The discovery of a bone that allows clear gender identification of the Mesozoic bird Confuciusornis sanctus (C. sanctus) is reported in Nature Communications this week. The work also provides evidence for sexual dimorphism in this extinct species.
Fossils of the Early Cretaceous bird C. sanctus are abundant in lake deposits in north-eastern China, some found with long ornamental tail feathers and others without. Specimens of C. sanctus that have ornamental tail feathers are commonly interpreted as male and those without as female, but there has been little evidence to support this conclusively. Anusuya Chinsamy-Turan, Luis Chiappe, and colleagues report the discovery of medullary bone - tissue unique to reproductively active female birds - in a C. sanctus specimen that doesn’t possess ornamental feathers. The authors suggest that it provides evidence that individuals of C. sanctus without ornamental feathers are females.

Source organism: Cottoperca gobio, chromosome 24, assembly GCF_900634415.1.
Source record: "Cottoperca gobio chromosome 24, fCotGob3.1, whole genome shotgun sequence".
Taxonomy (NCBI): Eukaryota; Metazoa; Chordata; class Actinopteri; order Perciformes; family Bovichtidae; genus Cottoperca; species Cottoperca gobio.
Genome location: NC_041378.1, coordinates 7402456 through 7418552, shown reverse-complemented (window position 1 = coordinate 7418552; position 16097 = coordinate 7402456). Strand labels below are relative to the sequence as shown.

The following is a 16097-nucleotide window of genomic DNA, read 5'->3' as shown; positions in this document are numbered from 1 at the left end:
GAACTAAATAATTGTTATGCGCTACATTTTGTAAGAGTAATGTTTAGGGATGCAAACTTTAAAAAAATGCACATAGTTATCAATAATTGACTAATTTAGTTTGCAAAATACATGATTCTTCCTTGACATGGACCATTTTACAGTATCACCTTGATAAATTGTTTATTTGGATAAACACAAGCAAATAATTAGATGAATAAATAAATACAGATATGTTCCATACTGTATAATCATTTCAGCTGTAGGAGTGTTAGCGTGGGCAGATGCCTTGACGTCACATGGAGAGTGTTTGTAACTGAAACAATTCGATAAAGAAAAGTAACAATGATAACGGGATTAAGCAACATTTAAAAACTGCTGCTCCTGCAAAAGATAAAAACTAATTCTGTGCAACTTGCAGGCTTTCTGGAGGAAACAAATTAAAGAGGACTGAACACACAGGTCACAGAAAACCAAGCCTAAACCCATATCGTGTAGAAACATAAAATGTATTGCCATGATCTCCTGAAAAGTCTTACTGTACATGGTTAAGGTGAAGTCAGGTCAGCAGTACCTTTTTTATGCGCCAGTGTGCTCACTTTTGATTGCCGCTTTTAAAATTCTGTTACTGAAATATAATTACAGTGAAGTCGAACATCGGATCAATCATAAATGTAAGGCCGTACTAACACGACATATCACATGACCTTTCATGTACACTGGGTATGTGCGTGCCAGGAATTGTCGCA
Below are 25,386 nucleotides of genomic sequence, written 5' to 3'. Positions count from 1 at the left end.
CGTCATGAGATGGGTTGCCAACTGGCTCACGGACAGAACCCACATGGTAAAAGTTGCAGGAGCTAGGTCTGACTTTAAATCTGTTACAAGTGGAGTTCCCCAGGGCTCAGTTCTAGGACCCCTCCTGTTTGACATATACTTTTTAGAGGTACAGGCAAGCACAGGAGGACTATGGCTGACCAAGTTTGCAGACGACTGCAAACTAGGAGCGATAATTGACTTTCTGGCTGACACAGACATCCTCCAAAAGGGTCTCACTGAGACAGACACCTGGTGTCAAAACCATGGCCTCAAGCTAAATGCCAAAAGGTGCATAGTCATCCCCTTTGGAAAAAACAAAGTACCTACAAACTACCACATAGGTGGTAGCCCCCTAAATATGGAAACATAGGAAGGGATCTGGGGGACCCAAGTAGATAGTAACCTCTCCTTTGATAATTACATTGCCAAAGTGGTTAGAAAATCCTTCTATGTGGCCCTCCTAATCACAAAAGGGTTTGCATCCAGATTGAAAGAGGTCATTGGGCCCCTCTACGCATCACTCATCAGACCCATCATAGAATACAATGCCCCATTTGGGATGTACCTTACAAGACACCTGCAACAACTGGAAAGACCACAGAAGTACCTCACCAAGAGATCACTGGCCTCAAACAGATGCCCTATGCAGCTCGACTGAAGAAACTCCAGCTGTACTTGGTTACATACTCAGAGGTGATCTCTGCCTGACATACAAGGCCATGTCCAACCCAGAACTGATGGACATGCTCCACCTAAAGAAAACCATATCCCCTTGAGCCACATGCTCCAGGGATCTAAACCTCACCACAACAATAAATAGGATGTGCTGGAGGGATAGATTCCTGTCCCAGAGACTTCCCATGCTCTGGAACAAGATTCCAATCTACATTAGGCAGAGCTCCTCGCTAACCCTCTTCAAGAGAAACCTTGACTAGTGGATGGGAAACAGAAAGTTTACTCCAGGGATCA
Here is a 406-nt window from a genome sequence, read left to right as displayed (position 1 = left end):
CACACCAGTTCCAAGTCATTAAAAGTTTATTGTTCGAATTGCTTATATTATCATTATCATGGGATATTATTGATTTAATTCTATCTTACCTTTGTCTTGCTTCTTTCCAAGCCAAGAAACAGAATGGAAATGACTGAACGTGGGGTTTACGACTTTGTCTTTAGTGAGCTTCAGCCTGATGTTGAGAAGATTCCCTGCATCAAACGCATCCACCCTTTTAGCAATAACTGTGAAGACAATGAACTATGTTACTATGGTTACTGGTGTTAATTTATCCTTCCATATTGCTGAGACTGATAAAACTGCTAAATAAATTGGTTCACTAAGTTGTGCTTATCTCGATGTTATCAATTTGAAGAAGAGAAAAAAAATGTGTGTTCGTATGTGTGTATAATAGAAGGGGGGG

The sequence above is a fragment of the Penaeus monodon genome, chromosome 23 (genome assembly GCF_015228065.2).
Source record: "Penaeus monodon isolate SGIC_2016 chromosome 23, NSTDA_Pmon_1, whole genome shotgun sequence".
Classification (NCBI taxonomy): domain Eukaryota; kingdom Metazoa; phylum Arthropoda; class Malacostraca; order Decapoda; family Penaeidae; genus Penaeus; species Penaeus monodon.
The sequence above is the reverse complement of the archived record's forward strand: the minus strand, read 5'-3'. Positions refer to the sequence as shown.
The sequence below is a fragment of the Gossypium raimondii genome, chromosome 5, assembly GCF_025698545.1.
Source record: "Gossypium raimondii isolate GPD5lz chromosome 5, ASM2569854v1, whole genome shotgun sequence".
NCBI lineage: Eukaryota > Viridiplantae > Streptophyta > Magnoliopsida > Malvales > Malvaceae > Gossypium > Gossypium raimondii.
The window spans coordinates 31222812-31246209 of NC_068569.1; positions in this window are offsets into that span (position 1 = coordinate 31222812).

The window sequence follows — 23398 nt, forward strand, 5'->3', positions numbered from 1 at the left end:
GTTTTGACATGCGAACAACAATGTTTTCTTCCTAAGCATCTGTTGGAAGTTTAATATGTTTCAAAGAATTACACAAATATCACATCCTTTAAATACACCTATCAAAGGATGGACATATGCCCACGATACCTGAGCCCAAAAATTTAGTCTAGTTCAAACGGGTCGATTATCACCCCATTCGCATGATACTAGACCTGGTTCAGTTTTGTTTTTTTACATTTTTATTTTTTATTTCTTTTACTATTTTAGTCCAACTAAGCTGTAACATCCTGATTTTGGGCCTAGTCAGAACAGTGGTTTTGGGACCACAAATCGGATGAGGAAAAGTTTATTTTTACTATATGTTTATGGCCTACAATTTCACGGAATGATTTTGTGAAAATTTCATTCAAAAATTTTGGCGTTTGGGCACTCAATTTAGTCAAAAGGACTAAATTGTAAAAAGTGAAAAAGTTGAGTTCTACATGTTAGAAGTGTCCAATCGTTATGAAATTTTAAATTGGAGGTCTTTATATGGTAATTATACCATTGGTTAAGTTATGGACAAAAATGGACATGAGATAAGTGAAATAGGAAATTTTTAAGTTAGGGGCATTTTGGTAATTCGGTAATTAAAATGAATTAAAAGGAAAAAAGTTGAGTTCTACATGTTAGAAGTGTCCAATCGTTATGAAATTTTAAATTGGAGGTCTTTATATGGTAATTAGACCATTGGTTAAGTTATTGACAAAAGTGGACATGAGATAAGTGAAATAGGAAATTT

The work will help to provide insight into the onset of sexual maturity and attainment of adult body size of this and other early birds, as well as revealing the gender.
Climate change: Likelihood of UK temperatures exceeding 40°C increasingNature Communications
Climate change: The South Pole feels the heatNature Climate Change
Planetary science: A hot start for PlutoNature Geoscience
Planetary science: Mineral dust may increase habitability of exoplanetsNature Communications
Oceanography: Sea flow structures could aid search and rescue operationsNature Communications